Chicago authorities discover man secretly living in airport for three months
Over the weekend, authorities in Chicago reportedly discovered that a man had been living in the O'Hare International Airport for three months.
According to the BBC, when COVID-related concerns made 36-year-old Aditya Singh too anxious to board a flight, he decided that his best bet was to begin secretly living in Chicago's international airport for three months.
Though Singh's situation somewhat resembles the plot of a 2004 feel-good Steven Spielberg film called "The Terminal," the conclusion to this episode in Singh's life didn't end on the same romantic note as Spielberg's film. Instead, it concluded with Singh in handcuffs after airline staff asked him to produce his identification and he pointed to a badge that had allegedly belonged to an operations manager who'd reported it missing in October.
Police Singh arrived on a flight from Los Angeles to O'Hare International Airport on Oct. 19 and after reportedly finding the staff badge in the airport decided to use it to allay his fears. Singh's attorney, Assistant State Attorney Kathleen Hagerty, explained that he was too "scared to go home due to COVID."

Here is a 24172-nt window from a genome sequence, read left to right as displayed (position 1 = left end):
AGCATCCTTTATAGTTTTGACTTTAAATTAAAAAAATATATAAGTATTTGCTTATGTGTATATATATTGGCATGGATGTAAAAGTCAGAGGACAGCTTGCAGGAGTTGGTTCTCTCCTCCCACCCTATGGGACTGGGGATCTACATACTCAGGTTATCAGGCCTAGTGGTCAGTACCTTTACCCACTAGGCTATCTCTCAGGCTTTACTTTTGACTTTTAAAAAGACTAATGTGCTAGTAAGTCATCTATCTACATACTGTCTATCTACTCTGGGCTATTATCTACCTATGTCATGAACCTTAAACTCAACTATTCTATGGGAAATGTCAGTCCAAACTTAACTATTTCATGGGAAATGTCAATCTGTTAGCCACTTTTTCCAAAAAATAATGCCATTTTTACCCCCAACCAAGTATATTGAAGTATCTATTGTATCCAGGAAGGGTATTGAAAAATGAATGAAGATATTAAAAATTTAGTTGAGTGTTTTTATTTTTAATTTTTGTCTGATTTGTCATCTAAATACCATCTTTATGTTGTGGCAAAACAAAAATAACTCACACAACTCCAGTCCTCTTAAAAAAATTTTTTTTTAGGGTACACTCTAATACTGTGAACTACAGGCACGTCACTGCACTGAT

The man-in-transit managed to live on handouts from other passengers for the three months that he made the airport his home.
The BBC notes that Cook County Judge Susana Ortiz expressed surprise at the circumstances of the case.
"So if I understand you correctly, you're telling me that an unauthorized, non-employee individual was allegedly living within a secure part of the O'Hare airport terminal from October 19, 2020 to January 16, 2021, and was not detected? I want to understand you correctly," she said to the lawyer who outlined the allegations on Sunday.
Singh, who lives in a suburb of Los Angeles and does not have a criminal background, was charged with felony criminal trespass to a restricted area of an airport and misdemeanour theft. He has been barred from entering the airport if he is able to post the $1,000 for bail.
"The court finds these facts and circumstances quite shocking for the alleged period of time that this occurred," Judge Ortiz stated.
"Based upon the need for airports to be absolutely secure so that people feel safe to travel, I do find those alleged actions do make him a danger to the community."
The Chicago Department of Aviation, which oversees the city's airports, said that the incident remains under investigation.
It added in a statement that Singh "did not pose a security risk to the airport or to the travelling public."
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